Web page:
After a full day of sessions at Oracle HCM World in Las Vegas and a one-hour keynote by Larry Ellison, perhaps it shouldn't be surprising that many of the HR professionals in attendance wanted to ask the celebrity CEO questions about topics other than human capital management.
Ellison was only too happy to oblige, talking about acquisitions, competitors, acquisitions, video games, and his plans for the island of Lanai in Hawaii, which he bought in 2012 for an estimated $500 million.
Of course, topic A for Ellison throughout his "Modern HCM is Social HCM" keynote was Oracle HCM, the socially enabled application suite that Oracle lately touts as its fastest-growing cloud computing offering. Ellison called HCM and customer-experience apps the most important systems at any company or government agency because they facilitate communications and manage the crucial information around people, whether they're employees or customers.
[Want more on Workday's alternative to Oracle HCM? Read Workday Brings Consumer Web Experience To Enterprise Apps.]
Recapping the high points of Oracle HCM Cloud, including its recruiting, onboarding, training, career planning, talent-review, and workforce planning functionality, Ellison said what distinguishes Oracle HCM from other HCM systems is its social underpinnings.
"If you look at the user interfaces, it looks like a social network, and that's good because most people know how to use social networks," Ellison said.
Decrying "20th century HR apps" that required "three-week training courses" and did little more than "cut checks and let you request vacation days," Ellison talked about social not only as a way to hook into LinkedIn for recruiting, but also to tap employee referrals.
"The bad news is you get a lot more candidates that you have to sift through using these social techniques," Ellison said. "That's why we have these analytics that help you identify the very best candidates that you want to start interviewing right away."
Oracle HCM's built-in analytics also spot when you're at risk of losing a key employee or when you have a manager who loses more people than he or she should, said Ellison.
"The Talent review process does constant risk analysis within the employee base down to groups and individual employees," he said.
Ellison finished his keynote in true Ellisonian style, making a litany of claims about Oracle HCM Cloud's unique characteristics. "We have the only HCM system that has an integrated social network," he said. "We're the only one that has integrated recruiting and social sourcing inside of the core HCM system. … We're the only one with integrated learning management and the only one with predictive analytics throughout the system."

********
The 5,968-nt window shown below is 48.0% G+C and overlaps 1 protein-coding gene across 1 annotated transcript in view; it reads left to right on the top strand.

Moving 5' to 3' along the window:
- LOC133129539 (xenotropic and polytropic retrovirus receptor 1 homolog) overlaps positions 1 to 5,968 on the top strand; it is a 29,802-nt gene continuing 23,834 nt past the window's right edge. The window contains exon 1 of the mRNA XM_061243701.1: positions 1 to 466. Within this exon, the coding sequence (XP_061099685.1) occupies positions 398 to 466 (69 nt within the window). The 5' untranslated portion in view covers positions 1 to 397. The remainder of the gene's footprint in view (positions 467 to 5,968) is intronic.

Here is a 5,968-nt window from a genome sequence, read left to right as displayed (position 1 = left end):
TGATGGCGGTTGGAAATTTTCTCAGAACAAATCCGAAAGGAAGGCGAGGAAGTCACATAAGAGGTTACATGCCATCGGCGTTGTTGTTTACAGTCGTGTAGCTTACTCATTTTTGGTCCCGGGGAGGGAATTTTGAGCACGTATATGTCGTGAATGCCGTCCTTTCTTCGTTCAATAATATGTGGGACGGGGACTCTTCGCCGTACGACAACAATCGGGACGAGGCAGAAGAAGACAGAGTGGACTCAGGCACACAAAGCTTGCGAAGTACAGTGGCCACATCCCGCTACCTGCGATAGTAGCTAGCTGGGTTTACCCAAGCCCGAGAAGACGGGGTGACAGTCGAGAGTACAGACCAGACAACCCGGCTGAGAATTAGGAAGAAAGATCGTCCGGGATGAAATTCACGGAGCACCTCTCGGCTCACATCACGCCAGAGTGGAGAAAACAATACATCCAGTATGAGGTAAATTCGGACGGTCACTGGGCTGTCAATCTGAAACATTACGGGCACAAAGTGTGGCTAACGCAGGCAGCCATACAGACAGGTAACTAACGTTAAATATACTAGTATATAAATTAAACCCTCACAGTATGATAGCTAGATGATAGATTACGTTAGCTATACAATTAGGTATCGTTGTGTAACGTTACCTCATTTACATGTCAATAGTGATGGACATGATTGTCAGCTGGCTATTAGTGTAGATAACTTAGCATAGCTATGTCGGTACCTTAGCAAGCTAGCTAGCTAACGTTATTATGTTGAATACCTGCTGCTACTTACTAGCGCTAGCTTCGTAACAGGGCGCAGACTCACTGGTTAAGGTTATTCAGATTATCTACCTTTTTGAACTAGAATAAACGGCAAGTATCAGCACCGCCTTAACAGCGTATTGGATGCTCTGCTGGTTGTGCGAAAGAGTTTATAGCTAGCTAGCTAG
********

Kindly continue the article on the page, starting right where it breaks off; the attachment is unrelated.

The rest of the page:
There are certainly other HCM vendors with embedded social functionality, learning management tools, and analytics (Cornerstone, SAP, and Workday among them), so there must be some nuance in Ellison's interpretation of "integrated" or, perhaps, in his definition of "HCM system."
It's not that attendees didn't ask anything about HCM during the Q&A session that followed Ellison's keynote. For example, one attendee asked about the best way to handle onboarding during acquisitions given Oracle's experience with such deals. Ellison responded that the best approach is situational, depending on the company being acquired. He cited the acquisition of Sun, a giant company, as very different from acquiring a tiny startup with a few dozen employees.
The more colorful and interesting answers followed the off-topic questions. Asked about Oracle's competition, Ellison followed up on remarks he made last week at a cloud event by clarifying that SAP and IBM are still Oracle's largest competitors, but they're "not the ones we're paying all that much attention to," he said.
"As we plan to compete, we're building modern, socially enabled applications in the cloud; SAP doesn't do that. That's something that Salesforce does or Workday does," he said. "We're looking at providing our database in the cloud and our Java services in the cloud, and that's not something that IBM does; that's something that Amazon does."
Maybe Ellison's distinction here is that SAP bought, and did not build, SuccessFactors? Or that IBM offers DB2 in the cloud, but not the Java that Oracle acquired with Sun?
Asked about the promises of technology, Ellison talked up many positive benefits to society, but he lamented the hours children spend playing video games rather than riding bikes or playing with real balls.
"Kids prefer virtual games to real games because it's easier," he said. "Everybody gets to be Lebron James in virtual reality. Kids think, 'This is so cool; I'm Lebron.' No, you're not!"
Responding to a request from a man who identified himself as a new Oracle employee and a native Hawaiian, Ellison spent more than five minutes detailing his plans for experiments in green energy, smart agriculture, and improved schools and public facilities on the island of Lanai.
"There are things we're doing as far as logistics, power generation, power distribution, irrigation, desalinization that can be a model for a next generation of technology," Ellison concluded to a round of applause.
Ellison's HCM rundown may have seemed a bit 101 to HR veterans familiar with these applications, but he clearly had a firm grasp of the issues, seemed relaxed and open, and, as always, didn't fail to entertain while sharing Oracle's version of reality.
Too many companies treat digital and mobile strategies as pet projects. Here are four ideas to shake up your company. Also in the Digital Disruption issue of InformationWeek: Six enduring truths about selecting enterprise software. (Free registration required.)